In addition to advancing development in Limpopo, the UNDP intends to exploit the opportunity offered by the MMSEZ project to advance the agreement on the African Continental Free Trade area (AFCFTA), a sustained initiative By UNDP Africa, by introducing commercial corridors and bridges between South Africa and neighboring countries.
The UNDP has been working in the Vhembe district in Limpopo since 2016. Through the program of small grants from the Global Environment Fund, the UNDP supports populations through more than 20 projects related to the environment and climate change whose scope varies from the protection of natural sacred sites, the rehabilitation of wetlands and fountains, the fight against deforestation and overexploitation of indigenous plant species, and the reduction of energy costs and interior pollution thanks to the introduction Biogas and eco-briquettes digesters in aquaponics and intelligent agriculture projects in the face of the climate.
For the UNDP to influences a development project and guides it in the direction of environmental and social sustainability, a formal instrument of engagement is necessary. The memorandum of understanding allows the UNDP to work directly with the stakeholders concerned and the managers of the development trajectory. It allows the UNDP to influence the areas of cooperation defined in the memorandum and to help mmsez integrate human and environment rights.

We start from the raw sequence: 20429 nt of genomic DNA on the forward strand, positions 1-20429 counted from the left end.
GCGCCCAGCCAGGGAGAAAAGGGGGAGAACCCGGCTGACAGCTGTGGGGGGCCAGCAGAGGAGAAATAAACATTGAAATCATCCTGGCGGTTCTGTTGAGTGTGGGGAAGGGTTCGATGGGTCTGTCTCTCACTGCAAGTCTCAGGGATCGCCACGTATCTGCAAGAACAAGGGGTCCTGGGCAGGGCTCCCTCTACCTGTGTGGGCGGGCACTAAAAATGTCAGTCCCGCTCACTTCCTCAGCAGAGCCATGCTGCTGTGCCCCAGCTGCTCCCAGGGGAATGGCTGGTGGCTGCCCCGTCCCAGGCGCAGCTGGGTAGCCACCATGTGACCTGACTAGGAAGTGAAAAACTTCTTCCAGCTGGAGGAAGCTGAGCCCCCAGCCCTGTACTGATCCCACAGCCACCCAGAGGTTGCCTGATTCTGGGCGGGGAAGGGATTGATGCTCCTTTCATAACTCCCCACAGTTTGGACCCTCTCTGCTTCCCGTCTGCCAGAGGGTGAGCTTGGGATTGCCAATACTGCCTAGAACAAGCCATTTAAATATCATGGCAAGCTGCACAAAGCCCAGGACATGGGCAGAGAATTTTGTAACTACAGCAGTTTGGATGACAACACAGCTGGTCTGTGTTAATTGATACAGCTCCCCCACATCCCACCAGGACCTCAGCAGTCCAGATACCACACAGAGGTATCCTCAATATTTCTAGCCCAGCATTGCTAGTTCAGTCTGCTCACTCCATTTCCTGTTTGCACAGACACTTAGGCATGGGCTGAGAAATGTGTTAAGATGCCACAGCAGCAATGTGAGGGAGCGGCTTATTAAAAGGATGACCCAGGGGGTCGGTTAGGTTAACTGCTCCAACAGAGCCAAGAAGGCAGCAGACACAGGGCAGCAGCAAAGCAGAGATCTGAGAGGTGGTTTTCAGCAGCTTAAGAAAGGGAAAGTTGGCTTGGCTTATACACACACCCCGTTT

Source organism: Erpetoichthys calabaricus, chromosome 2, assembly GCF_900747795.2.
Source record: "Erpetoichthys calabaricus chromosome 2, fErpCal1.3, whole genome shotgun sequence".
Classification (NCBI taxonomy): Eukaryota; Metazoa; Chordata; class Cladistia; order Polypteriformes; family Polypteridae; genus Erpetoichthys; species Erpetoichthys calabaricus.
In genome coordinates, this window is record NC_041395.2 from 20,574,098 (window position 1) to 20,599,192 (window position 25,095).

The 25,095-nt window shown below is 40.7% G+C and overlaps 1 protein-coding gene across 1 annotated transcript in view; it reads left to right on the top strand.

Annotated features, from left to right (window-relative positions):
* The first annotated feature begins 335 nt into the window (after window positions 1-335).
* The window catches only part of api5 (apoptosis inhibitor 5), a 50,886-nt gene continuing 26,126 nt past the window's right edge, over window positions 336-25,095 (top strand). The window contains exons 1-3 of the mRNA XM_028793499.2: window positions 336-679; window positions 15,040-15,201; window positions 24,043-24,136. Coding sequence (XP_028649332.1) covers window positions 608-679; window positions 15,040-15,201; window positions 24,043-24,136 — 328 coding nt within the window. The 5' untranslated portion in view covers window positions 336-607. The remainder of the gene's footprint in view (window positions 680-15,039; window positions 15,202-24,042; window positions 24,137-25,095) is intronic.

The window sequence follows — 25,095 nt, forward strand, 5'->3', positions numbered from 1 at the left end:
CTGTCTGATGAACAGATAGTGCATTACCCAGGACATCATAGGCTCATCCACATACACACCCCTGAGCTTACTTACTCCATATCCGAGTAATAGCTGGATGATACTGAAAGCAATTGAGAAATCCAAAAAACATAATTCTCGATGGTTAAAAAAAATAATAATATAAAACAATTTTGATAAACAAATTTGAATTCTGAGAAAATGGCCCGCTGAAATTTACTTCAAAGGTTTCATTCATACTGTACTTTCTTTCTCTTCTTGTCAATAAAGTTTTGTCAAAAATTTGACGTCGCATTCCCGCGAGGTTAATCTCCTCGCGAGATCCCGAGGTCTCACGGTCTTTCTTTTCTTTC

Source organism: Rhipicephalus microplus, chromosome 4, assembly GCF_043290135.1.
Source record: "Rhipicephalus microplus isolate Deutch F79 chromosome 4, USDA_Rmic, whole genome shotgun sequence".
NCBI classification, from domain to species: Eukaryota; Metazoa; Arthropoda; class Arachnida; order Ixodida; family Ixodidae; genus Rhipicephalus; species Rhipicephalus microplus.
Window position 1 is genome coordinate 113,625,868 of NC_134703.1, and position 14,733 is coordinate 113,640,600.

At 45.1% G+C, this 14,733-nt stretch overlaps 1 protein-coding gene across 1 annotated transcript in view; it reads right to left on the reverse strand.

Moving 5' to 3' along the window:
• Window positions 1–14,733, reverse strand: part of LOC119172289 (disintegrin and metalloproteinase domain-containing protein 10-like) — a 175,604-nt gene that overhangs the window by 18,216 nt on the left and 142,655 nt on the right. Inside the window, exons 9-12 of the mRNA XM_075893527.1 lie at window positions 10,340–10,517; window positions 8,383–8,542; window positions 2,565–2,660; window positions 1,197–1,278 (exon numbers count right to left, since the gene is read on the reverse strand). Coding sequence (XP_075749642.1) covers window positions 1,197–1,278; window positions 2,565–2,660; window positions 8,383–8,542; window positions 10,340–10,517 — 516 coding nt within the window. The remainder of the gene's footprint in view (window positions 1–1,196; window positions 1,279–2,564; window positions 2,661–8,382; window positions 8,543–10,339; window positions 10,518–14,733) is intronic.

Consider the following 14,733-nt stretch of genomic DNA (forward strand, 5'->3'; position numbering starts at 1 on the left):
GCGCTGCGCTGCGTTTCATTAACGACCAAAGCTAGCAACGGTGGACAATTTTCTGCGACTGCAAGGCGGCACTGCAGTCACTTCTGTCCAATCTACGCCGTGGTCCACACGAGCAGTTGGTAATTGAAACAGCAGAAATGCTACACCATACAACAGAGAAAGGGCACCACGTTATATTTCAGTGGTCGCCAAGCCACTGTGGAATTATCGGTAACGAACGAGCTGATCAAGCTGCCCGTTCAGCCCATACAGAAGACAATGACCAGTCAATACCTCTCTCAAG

It is through such agreements that we work with civil society organizations, local residents, the media and other stakeholders to ensure that mmsez leaves no one aside in the advantages of socio-economic development, Do not harm the planet and give an example for the future. Development of similar zes. It is an invitation for all of us to unite our forces to achieve inclusive and sustainable development for residents of Limpopo.
Ayodele Odusola is the resident representative of the United Nations Development Program in South Africa and director of the Center for the Sustainable Finance Sector in Africa of the UNDP.